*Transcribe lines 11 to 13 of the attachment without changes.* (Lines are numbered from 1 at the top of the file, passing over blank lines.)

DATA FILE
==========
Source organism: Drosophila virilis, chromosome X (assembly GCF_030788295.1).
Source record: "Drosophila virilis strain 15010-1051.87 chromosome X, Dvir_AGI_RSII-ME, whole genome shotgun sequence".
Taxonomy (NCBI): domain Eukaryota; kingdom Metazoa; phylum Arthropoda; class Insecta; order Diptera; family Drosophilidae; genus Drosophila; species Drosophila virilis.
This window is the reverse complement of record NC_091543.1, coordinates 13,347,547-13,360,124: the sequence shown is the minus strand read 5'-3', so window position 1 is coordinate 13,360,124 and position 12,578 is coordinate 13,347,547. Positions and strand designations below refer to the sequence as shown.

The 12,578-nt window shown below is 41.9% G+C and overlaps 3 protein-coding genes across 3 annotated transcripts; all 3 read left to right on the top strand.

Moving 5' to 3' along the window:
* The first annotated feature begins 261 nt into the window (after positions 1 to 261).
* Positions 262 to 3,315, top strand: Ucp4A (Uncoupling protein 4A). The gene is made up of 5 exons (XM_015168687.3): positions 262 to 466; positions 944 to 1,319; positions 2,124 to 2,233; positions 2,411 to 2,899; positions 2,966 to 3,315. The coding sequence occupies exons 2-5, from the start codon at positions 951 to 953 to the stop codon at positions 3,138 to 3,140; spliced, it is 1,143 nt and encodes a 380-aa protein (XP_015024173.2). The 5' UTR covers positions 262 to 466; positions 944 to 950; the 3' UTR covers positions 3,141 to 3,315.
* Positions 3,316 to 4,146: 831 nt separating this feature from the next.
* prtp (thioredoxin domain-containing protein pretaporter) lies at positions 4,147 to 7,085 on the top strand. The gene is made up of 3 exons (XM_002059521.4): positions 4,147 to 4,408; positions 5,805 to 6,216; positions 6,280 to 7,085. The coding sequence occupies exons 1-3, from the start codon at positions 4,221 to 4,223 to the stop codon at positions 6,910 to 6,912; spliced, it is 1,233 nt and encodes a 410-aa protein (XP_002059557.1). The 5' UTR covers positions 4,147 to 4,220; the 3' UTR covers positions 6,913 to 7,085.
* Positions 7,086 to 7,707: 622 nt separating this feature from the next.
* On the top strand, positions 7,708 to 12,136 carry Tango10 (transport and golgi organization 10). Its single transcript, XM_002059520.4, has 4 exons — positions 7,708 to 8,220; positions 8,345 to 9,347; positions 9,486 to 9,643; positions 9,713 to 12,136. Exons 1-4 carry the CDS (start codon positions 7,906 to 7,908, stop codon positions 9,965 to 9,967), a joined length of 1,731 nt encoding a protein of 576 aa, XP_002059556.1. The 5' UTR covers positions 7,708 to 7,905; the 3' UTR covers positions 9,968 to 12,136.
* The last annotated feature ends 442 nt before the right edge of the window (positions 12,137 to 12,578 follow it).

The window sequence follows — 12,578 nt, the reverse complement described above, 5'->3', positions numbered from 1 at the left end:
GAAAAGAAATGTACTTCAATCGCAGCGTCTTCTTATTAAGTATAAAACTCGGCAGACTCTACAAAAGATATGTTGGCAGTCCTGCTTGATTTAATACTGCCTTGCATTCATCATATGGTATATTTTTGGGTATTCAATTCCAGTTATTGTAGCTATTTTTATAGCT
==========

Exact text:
* Positions 7,086 to 7,707: 622 nt separating this feature from the next.
* On the top strand, positions 7,708 to 12,136 carry Tango10 (transport and golgi organization 10). Its single transcript, XM_002059520.4, has 4 exons — positions 7,708 to 8,220; positions 8,345 to 9,347; positions 9,486 to 9,643; positions 9,713 to 12,136. Exons 1-4 carry the CDS (start codon positions 7,906 to 7,908, stop codon positions 9,965 to 9,967), a joined length of 1,731 nt encoding a protein of 576 aa, XP_002059556.1. The 5' UTR covers positions 7,708 to 7,905; the 3' UTR covers positions 9,968 to 12,136.
* The last annotated feature ends 442 nt before the right edge of the window (positions 12,137 to 12,578 follow it).